HC Deb 11 July 1836 vol 35 cc105-10

On the Motion of Lord John Russell, the House went into Committee on the County Elections Poll Bill.

On the 2nd Clause limiting the election to a single day,

Mr. Goulburn

contended, that no necessity had been made out for such a measure as that before the House, and he saw no remedy in it for that which he considered an evil which was susceptible of remedy, namely, where persons had property in two different counties, they could not vote for both in consequence of the elections being fixed for the same day. Here they were prevented from exercising the franchise in both counties; and this he considered was a subject that ought to be provided for, although it was subordinate in its character. Another question was with regard to expense; and so far from diminishing expense, he thought the present Bill would add considerably to it, for the more the places of polling were multiplied, the more would the expenses of the candidate also be multiplied. He doubted very much whether the diminution of the expenses for conveyances for the voters to go to the poll, would not be equalled by the additional expenses arising from the polling places, which by this present Bill it was intended to create. Neither was he disposed to concur in the principle of confining the polling at elections for counties to one day. Another objection he had to the Bill was, that the elections were not to close until six o'clock in the evening. The consequence, therefore, must be, that they would have in some seasons to be carried on in the dark; and those persons who might desire to return a particular candidate might have the opportunity of so obstructing the poll on the part of the other candidates as to secure the return without the proper authorities being able to determine whether the obstruction was of such a nature or to such an extent as would justify the adjournment of the poll. At any rate, even if this state of things did not arise, he thought that confining elections for counties to one day would materially interfere with the exercise of the right of polling. The points to which he had referred, he considered to be well worthy the attention of the noble Lord before the Bill proceeded further.

Lord John Russell

said, that the system of reducing the days of polling in counties to two, had worked exceedingly well, and it was considered that by affording additional polling places, and greater facilities for taking the votes than at present existed, that the elections could be as easily accomplished in one day as they had been in two. He could not help thinking it an object of great importance that the Poll should be taken in one day, for he was persuaded that if two days were allowed much greater expense would be incurred, and greater opportunities given for corrupt practices to be carried on and undue influence exercised. It was an object which in his opinion might easily be accomplished: a clause of the same nature as this had been proposed in Committee on the Registration Bill by his noble Friend the Member for Devon, which had been much approved of by the House, and no difficulty was apprehended in carrying that into effect. The objections urged against this clause by the right hon. Gentleman opposite, were objections which must, and indeed were urged, with equal force against the alteration of the time from fifteen days to two. As to the objection urged by the right hon. Gentleman, that it would have the effect of disfranchising a class of voters who had property for which they would be entitled to possess the franchise in different counties,—that a person for instance possessing the franchise in Devon could not, if the time for taking the poll were limited to one day, give his vote for property situated in Yorkshire, which he might do if the time were extended to two or three days, he, (Lord J. Russell) thought it hardly possible that Parliament should legislate for such extreme cases.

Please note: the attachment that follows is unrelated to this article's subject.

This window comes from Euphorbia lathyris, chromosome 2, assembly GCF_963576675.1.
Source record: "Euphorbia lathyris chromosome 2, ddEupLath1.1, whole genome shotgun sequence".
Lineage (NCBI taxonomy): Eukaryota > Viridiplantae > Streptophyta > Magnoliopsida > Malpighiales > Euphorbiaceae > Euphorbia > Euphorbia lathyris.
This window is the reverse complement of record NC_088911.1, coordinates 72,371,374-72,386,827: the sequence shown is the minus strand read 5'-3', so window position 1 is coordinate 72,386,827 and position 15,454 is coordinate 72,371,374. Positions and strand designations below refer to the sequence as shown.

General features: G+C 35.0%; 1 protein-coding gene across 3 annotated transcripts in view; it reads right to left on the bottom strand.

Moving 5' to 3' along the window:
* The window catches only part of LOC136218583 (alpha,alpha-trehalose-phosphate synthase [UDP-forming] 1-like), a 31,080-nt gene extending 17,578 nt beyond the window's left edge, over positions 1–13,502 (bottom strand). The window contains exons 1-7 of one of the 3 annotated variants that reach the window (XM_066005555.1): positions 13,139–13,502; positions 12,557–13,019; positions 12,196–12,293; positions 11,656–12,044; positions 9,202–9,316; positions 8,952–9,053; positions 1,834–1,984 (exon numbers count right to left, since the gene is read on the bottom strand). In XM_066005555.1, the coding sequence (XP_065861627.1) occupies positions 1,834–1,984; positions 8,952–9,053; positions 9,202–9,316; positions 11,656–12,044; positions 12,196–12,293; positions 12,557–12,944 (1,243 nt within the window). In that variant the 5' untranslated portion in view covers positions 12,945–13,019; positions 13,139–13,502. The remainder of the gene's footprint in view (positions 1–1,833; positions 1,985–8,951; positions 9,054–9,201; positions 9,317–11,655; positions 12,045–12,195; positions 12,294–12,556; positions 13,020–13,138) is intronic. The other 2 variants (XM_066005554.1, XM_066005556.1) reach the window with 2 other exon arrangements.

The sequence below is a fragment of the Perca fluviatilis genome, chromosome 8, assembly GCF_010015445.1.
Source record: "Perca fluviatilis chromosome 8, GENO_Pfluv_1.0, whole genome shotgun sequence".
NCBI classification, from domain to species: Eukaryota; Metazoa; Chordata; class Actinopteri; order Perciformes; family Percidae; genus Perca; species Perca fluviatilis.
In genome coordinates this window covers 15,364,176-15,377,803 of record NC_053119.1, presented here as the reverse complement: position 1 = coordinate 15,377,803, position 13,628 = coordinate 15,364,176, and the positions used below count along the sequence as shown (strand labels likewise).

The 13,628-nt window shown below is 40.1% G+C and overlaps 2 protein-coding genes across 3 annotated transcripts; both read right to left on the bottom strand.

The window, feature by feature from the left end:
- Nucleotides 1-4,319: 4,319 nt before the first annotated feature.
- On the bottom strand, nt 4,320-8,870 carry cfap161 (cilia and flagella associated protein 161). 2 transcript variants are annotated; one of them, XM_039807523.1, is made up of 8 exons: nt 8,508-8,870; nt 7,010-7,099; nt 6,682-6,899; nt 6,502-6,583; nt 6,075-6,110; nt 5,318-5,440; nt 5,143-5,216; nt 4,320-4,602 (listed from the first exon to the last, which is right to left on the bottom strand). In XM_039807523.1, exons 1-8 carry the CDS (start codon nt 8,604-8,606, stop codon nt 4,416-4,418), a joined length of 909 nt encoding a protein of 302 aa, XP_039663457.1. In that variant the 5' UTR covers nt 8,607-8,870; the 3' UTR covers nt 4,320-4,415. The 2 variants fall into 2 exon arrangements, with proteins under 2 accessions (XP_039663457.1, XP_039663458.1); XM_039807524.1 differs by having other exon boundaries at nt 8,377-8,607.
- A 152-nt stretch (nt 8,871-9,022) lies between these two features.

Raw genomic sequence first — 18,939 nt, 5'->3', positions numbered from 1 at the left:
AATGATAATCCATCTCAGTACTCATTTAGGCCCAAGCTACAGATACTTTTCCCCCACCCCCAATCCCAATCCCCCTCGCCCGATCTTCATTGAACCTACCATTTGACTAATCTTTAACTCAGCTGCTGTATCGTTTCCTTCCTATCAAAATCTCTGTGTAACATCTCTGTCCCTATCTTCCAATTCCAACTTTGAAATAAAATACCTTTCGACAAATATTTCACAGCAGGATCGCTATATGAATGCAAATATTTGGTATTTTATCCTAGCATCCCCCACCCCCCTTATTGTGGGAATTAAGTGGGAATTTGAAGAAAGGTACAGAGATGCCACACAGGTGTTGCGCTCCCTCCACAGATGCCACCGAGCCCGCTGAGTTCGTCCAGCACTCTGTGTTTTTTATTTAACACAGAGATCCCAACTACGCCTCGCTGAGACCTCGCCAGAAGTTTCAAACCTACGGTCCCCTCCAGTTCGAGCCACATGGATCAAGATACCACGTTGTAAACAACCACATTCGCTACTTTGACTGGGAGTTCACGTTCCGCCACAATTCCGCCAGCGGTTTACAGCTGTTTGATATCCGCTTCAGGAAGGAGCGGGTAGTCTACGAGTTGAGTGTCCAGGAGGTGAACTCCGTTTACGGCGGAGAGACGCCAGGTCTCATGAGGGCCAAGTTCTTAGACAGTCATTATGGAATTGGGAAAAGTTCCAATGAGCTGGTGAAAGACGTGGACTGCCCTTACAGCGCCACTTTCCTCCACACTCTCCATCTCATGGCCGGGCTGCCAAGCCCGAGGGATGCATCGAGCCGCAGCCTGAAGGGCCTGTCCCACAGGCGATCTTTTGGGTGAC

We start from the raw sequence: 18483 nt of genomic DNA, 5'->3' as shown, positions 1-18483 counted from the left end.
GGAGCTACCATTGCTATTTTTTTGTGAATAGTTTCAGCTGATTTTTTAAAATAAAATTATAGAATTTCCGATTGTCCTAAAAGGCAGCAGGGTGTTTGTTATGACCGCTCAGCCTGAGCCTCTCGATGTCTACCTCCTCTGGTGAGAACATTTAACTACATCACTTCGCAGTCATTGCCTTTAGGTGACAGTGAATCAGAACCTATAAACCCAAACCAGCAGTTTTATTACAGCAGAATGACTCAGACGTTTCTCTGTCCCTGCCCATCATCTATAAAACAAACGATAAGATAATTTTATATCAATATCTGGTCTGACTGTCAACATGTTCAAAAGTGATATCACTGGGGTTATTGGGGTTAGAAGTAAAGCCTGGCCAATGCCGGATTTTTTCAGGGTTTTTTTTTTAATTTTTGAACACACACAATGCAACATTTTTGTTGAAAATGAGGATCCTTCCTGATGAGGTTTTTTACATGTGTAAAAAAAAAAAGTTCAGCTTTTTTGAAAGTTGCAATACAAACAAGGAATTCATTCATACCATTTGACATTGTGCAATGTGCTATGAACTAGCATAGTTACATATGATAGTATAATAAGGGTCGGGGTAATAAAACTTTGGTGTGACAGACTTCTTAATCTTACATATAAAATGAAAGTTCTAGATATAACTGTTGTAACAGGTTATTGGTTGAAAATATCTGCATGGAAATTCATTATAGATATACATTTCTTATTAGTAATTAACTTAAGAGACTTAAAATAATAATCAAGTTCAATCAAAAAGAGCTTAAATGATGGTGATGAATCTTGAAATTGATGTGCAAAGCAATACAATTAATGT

Mr. Forster